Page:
CITES Fails African Elephants

CITES Fails African Elephants

We are devastated to learn that all of Africa’s elephants have been denied the highest level of international protections during this year’s meeting of the Convention in the Trade in Endangered Species (CITES) that’s been underway in Johannesburg, South Africa for the last two weeks.

We are disgusted that the U.S. delegation, headed by Dan Ashe, director of U.S. Fish & Wildlife Service, voted not to “uplist” elephants across the continent to Appendix 1, which would have strictly prevented all trade in their ivory. Any explanation is inexcusable, and the U.S. delegation should have had the backbone to make it work.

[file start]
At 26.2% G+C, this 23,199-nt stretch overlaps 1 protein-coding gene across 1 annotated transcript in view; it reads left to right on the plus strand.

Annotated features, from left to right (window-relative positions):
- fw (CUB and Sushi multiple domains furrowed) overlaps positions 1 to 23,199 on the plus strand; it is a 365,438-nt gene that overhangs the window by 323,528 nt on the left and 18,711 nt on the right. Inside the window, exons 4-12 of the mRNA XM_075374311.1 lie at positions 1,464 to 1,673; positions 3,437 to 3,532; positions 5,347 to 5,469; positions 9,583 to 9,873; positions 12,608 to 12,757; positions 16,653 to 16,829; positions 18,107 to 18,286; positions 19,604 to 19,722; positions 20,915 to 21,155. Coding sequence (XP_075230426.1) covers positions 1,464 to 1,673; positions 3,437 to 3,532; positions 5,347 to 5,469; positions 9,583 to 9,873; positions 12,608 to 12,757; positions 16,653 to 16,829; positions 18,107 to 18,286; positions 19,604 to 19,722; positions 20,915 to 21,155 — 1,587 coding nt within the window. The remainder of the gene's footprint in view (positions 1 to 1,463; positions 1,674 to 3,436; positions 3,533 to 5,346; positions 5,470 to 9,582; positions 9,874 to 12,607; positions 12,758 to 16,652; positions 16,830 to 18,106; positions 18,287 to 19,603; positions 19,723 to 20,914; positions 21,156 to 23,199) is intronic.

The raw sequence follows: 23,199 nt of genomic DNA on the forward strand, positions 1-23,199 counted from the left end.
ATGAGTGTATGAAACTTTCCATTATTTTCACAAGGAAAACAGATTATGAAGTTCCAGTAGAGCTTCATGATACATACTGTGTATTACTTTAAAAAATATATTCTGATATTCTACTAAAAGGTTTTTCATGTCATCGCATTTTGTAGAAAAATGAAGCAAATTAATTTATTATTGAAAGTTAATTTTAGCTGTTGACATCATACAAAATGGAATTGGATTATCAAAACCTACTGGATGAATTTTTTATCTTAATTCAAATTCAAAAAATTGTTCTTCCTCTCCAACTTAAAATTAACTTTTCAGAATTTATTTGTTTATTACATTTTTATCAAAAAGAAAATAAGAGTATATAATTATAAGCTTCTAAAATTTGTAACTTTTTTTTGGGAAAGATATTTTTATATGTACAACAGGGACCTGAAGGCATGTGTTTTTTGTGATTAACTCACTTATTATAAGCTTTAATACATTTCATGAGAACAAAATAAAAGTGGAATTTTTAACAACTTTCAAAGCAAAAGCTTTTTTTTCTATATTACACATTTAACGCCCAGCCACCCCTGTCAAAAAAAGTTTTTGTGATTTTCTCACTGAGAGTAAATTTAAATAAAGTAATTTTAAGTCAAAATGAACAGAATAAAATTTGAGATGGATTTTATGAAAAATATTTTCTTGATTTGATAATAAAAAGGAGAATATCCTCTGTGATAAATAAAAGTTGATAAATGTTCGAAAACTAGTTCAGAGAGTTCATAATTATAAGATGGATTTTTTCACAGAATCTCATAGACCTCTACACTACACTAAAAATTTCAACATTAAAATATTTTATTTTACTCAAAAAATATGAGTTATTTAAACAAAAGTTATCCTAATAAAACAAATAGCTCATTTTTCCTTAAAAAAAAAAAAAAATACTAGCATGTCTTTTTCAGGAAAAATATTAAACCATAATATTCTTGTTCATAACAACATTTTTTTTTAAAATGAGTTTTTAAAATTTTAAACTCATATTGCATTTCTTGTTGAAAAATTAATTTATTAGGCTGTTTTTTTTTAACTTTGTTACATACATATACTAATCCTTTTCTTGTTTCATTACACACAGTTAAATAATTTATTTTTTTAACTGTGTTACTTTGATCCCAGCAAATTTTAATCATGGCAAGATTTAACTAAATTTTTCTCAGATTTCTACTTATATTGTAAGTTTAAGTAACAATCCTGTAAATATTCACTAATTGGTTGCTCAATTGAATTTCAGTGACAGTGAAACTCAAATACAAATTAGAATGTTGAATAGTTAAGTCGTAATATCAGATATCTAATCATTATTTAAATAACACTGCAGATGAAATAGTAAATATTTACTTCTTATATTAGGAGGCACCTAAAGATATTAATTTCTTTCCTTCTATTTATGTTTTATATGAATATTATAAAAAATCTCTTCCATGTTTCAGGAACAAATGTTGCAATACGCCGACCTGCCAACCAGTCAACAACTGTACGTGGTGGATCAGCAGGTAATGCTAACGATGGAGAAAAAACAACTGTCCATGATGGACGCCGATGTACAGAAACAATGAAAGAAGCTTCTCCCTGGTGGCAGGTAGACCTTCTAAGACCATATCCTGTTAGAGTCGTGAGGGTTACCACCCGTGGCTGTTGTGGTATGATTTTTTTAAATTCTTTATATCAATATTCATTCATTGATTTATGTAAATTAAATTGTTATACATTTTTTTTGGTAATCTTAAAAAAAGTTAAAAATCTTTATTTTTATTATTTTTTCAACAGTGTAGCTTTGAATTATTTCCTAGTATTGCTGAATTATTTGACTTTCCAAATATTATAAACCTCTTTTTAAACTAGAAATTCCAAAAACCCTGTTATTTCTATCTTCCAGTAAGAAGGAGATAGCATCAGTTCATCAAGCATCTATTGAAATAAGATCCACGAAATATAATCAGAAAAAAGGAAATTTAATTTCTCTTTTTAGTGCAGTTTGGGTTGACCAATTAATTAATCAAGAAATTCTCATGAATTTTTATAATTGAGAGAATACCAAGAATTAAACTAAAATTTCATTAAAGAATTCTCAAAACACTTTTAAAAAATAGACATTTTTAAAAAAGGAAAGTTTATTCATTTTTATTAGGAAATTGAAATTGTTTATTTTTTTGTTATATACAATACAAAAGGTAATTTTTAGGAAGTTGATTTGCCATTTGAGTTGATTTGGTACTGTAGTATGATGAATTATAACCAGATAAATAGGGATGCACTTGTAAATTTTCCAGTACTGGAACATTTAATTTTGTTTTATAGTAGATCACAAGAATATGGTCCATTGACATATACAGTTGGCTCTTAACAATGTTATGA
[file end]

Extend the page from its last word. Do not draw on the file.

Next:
“The vote against up-listing all elephants to Appendix 1 will be seen as a green light by the poachers, traffickers, organized criminal networks and terrorists who make money off illegal trade in ivory,” Professor Lee White, director of Gabon’s National Parks agency, told the Independent. “Up-listing would have made been a clear sign to the world that ivory cannot be traded.”

We applaud the 29 nations that make up the African Elephant Coalition, who were joined by Botswana in their push to get all African elephants uplisted to Appendix I. But the two-thirds majority required to do so was not reached, with the European Union and its 28 member states (voting in one bloc) proving to be a key opposing force.

Friends of Animals will have a full report on the 17th Meeting of the Conference on the Parties to CITES in out Winter issue of Action Line. Stay tuned.